“I’m flabbergasted when I go to a fashion show and I don’t see a black model or an Indian model or an Asian model or anyone of color in the front row,” says Tailly. “It’s 2015, brands should take the memo. The buying power of those minorities is enormous—why are we still not represented enough?” While fashion is slowly becoming more diverse, it’s still remarkably white-washed—and one reason for the glacial pace, posits Tailly, is that the focus has solely been on changing front-facing fashion professionals (ie. models) rather than the industry as a whole. “The more diverse people working behind the scenes in fashion who have the power to book models, the more diverse faces we’re likely to see in magazines,” says Tailly. “As a black person, when I collaborate with a magazine, I’m more likely to want to book a black model. It’s a delicate subject but I think it’s natural to gravitate towards a model that looks like you, that you can relate to. So if you’re blond-haired and blue-eyed, you’re probably more likely to book a model that looks like that too.”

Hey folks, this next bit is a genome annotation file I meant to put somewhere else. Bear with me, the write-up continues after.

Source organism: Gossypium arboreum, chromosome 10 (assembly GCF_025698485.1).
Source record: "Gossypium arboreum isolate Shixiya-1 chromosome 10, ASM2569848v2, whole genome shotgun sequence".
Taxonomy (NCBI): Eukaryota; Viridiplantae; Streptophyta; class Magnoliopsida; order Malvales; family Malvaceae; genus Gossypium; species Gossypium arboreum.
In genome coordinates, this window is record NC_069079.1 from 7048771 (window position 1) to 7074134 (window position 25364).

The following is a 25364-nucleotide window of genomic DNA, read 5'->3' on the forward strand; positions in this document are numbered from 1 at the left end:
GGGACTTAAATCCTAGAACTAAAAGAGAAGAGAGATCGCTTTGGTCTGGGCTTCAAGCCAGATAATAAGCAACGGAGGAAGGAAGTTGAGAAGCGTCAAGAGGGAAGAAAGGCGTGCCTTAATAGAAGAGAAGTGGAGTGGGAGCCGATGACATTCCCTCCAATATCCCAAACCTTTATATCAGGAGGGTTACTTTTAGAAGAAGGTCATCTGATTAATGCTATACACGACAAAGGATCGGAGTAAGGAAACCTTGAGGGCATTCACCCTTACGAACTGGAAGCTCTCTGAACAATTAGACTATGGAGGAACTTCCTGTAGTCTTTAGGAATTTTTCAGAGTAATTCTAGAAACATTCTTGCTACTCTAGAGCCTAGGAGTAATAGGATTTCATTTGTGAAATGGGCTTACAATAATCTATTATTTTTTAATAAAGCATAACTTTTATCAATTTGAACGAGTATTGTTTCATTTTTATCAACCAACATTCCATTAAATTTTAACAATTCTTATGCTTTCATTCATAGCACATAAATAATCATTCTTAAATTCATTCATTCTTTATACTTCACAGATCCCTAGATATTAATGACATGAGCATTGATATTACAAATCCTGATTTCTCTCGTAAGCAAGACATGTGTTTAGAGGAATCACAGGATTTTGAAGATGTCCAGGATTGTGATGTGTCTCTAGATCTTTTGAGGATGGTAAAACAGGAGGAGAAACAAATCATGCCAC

— JENKE AHMED TAILLY in Elle
In any industry, really.